Ann Chiang, a member of Hong Kong’s legislative council representing the pro-Beijing Democratic Alliance for the Betterment and Progress of Hong Kong (DAB), attempted to dampen fears.

The incident will not affect the confidence of Hong Kong people towards “One Country, Two Systems.” There is no need for ordinary law-abiding citizens to worry. Hong Kong has the freedom of press, and to sell books in Hong Kong would not violate mainland laws—the problem lies in whether those books are sold in mainland. Just like how Hong Kong people do not want mainlanders to come and enforce their laws, Hong Kong people should not intervene in mainland affairs either.

Rimsky Yuen, Hong Kong’s Secretary of Justice, says that the Department of Justice will “look into” (link to video) the details of Lam’s case.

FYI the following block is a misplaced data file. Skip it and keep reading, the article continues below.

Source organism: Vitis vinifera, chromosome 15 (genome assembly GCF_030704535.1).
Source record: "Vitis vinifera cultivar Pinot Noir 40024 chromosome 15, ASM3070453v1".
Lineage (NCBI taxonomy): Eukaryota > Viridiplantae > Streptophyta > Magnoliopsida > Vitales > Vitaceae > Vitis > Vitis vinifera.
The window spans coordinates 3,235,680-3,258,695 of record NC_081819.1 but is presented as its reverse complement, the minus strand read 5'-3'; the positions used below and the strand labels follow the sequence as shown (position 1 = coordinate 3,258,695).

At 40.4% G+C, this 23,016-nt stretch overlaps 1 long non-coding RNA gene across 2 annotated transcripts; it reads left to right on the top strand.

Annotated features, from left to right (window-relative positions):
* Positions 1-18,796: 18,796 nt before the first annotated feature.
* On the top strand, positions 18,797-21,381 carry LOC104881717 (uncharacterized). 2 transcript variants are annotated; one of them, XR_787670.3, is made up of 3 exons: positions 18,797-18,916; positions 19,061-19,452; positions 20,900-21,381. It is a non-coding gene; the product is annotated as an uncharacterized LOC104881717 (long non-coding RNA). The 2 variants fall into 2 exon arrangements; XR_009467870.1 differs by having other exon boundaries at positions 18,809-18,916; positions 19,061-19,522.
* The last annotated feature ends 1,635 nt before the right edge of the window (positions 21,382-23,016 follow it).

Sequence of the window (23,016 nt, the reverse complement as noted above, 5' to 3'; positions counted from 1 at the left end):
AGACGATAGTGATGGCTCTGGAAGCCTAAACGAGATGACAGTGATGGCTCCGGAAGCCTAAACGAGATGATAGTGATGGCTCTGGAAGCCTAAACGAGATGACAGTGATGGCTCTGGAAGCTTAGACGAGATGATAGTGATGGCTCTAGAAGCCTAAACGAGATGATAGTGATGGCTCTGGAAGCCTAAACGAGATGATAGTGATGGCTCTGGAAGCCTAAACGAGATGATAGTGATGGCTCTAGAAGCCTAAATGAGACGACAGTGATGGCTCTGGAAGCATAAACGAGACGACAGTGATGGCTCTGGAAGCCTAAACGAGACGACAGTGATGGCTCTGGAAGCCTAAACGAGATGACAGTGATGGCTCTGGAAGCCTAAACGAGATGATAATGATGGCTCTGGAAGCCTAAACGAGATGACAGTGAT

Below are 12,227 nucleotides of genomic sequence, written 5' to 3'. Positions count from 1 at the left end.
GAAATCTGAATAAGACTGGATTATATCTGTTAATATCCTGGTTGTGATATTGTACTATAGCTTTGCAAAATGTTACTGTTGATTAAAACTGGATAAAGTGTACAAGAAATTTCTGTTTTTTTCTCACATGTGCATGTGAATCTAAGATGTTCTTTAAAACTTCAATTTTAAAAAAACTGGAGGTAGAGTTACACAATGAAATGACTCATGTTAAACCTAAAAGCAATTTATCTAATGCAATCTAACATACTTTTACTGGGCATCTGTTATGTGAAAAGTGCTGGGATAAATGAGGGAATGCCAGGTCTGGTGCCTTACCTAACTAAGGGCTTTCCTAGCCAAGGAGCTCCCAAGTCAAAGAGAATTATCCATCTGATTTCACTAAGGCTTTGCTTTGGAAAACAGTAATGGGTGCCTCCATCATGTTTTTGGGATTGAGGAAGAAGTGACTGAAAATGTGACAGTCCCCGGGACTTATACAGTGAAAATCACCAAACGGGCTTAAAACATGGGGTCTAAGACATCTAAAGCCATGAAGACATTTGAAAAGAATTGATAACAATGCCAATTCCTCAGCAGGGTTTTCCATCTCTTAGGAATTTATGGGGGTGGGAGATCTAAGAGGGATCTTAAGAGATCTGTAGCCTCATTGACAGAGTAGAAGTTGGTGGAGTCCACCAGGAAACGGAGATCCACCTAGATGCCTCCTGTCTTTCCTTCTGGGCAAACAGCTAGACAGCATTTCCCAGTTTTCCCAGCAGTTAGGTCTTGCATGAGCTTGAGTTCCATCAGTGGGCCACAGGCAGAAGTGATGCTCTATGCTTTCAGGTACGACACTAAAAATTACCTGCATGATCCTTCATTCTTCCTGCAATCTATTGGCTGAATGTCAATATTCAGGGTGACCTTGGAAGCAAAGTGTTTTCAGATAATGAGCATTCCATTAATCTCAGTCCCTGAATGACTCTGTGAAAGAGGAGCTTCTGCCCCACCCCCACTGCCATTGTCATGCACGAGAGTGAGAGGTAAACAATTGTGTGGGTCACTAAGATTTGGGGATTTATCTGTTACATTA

…people in Hong Kong, when they are physically in Hong Kong, they are perfectly entitled to all the legal protections that are conferred by the laws of Hong Kong, including those under the Basic Law as well as the provisions in the Bills of Rights Ordinance. Whether or not there is any breach of law in mainland China, that’s a matter which we would like to look into… to know more about this case.

Maya Wong, a researcher at Human Rights Watch in Hong Kong, says that Lam’s comments will place pressure on the city’s politicians—including chief executive Leung Chun-ying—to defend the “one country, two systems” policy.